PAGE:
Janice Morse reports:
The tentacles of the Ryan Widmer murder case aren’t letting go.
Just when it seems that the controversial case is about to drift away, something happens to get people talking about it again.
Most recently, Widmer’s mother, Jill, was found dead at age 58 in deplorable conditions in her Mason home July 29. Many argue that stress and heartache helped send her to an early grave.
Sunday marks five years since newlywed bride Sarah Widmer, 24, drowned in her Warren County bathtub, plunging her family and friends into sorrow. Her death also spawned a controversial criminal prosecution against her husband, Ryan. Now 32, he’s serving 15 years to life in prison for murder, a crime he insists he didn’t commit.
The case captivated Greater Cincinnati with through three sensational trials. Debate over the case polarized the community – an effect that seems to have lingered.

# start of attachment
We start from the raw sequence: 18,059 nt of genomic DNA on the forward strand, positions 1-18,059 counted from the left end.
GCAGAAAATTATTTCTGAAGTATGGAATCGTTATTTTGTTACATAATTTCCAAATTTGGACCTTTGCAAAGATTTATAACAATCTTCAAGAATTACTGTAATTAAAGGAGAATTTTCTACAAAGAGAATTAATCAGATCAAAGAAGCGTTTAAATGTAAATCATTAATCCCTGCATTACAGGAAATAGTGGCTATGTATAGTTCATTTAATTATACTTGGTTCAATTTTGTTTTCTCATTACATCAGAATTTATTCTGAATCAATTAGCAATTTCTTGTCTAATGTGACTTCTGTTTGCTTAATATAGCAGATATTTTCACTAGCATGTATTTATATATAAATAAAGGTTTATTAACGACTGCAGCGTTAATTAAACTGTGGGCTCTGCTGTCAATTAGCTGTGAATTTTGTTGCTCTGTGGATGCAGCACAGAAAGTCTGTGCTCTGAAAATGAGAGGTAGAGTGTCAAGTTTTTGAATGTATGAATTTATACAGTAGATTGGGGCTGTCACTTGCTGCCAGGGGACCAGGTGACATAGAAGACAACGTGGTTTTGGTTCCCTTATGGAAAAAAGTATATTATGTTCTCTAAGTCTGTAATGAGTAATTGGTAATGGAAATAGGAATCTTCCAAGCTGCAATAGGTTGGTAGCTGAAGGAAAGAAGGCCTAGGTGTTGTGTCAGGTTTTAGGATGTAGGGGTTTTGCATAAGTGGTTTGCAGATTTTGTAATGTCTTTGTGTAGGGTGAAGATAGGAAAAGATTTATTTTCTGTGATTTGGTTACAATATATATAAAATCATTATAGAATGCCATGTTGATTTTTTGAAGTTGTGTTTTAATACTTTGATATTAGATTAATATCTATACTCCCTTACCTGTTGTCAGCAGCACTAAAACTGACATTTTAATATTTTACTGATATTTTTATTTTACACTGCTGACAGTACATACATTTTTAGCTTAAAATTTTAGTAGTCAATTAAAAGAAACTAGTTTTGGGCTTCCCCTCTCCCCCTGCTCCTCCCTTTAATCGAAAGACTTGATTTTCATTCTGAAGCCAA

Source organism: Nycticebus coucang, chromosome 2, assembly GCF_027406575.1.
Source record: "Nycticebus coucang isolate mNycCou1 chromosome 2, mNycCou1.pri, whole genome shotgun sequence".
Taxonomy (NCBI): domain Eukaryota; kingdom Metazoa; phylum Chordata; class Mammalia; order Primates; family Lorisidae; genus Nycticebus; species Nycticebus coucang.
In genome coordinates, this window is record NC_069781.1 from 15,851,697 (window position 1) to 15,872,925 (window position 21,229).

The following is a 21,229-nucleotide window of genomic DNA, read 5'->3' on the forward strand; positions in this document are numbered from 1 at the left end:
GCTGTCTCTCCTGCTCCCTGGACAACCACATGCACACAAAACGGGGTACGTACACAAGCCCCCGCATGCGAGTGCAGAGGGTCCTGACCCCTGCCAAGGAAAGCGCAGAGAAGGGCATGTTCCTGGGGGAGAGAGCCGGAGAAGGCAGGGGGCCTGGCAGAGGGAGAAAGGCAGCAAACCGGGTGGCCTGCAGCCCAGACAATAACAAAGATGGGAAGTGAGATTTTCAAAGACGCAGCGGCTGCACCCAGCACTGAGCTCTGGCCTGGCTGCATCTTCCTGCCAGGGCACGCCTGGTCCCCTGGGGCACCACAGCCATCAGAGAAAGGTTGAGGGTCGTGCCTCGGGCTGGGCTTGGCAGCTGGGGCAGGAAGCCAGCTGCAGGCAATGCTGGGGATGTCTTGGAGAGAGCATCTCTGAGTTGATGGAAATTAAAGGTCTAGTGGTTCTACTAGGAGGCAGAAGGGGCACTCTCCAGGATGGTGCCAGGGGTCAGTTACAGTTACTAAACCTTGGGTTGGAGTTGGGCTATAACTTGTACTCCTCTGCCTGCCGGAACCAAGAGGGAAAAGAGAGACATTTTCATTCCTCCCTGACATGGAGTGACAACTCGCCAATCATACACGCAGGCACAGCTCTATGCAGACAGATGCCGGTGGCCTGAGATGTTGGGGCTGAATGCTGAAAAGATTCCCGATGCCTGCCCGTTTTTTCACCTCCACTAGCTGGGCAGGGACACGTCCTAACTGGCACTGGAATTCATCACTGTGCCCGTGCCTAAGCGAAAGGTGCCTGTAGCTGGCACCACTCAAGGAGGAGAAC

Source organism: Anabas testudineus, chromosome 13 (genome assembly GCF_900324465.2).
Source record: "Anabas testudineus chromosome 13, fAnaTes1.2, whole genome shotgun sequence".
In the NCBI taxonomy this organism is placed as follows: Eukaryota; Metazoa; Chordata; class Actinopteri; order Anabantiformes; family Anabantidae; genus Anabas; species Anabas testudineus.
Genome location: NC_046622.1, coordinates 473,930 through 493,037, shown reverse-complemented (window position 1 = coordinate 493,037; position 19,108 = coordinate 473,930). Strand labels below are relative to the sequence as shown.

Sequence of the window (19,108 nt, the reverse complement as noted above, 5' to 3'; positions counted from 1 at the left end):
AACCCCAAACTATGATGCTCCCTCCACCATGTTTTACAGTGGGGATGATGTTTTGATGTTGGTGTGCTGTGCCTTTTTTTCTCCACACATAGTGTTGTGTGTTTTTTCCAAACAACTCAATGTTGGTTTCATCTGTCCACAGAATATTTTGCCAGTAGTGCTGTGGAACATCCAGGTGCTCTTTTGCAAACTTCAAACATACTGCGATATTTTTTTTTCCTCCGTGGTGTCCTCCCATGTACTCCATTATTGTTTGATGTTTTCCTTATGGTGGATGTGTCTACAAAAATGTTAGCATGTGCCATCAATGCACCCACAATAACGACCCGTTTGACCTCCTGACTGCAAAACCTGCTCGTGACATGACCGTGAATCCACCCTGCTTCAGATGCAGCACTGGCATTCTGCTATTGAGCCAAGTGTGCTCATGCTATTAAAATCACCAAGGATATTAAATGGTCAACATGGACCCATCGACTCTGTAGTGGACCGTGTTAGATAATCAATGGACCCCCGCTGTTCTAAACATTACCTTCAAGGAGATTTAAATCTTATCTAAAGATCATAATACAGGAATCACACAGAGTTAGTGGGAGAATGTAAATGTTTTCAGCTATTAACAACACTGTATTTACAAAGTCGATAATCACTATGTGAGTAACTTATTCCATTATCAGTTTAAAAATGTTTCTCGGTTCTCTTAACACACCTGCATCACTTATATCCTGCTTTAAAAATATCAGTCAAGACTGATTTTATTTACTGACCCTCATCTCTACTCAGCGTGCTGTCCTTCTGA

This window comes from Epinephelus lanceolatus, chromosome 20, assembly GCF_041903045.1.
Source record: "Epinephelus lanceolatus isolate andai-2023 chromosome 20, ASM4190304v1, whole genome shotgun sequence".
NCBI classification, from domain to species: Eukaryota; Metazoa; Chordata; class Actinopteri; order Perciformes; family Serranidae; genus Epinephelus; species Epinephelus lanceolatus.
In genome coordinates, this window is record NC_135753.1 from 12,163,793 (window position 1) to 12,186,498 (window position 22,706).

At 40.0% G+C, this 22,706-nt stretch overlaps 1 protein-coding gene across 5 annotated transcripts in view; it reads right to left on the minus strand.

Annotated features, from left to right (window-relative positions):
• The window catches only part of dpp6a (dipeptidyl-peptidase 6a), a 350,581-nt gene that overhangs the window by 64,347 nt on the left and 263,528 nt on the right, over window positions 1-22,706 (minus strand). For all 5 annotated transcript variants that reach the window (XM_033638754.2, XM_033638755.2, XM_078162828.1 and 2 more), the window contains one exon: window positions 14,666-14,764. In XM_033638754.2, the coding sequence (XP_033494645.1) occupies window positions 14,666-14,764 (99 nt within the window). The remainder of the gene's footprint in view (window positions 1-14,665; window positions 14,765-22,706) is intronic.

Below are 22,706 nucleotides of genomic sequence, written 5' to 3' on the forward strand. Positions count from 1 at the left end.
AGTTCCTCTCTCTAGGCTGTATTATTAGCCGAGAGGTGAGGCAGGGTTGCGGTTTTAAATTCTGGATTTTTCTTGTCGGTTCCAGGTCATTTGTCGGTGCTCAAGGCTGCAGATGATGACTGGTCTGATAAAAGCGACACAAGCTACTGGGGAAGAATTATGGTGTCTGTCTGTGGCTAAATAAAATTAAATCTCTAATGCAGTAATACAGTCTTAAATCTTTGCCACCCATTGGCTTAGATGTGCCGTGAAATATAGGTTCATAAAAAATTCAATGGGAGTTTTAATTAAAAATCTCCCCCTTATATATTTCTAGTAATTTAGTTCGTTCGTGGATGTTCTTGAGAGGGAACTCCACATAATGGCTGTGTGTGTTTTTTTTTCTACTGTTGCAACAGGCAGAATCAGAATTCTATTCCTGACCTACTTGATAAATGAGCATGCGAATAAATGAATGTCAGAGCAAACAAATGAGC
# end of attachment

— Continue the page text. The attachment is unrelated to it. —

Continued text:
“There are people who think three trials is two trials too many – that he should have just been convicted and kept in prison after the first time,” said Mark Krumbein, a defense lawyer who attended parts of all three trials. “Others feel that three trials still aren’t enough, that there were a lot of problems with the case. They think he’s still an innocent man and he should get a fourth trial and have his freedom.”
But another lawyer who watched the case closely, former Hamilton County prosecutor Mike Allen, identified perhaps its most extraordinary aspect: “It’s almost as if there’s a curse associated with this case, when you look at the trail of tears behind it.”
“Of all the cases I’ve been involved in, either as a defense lawyer, prosecutor, judge or police officer over the last 35 years, there’s not one that comes to mind where there’s been so much tragedy spread around.”
Allen also has never seen a criminal case maintain such a strong grip on the Cincinnati psyche for so long, nor has he seen a case undermine so many people’s confidence in the criminal-justice system.
“I still get questions about it, when I go to Kroger or I’m walking down the street – and people are passionate about it,” Allen said. “They’re passionate about it on both sides – about whether he’s guilty or not guilty. And if you get people in a conversation about it, you almost can’t get them out of it.”
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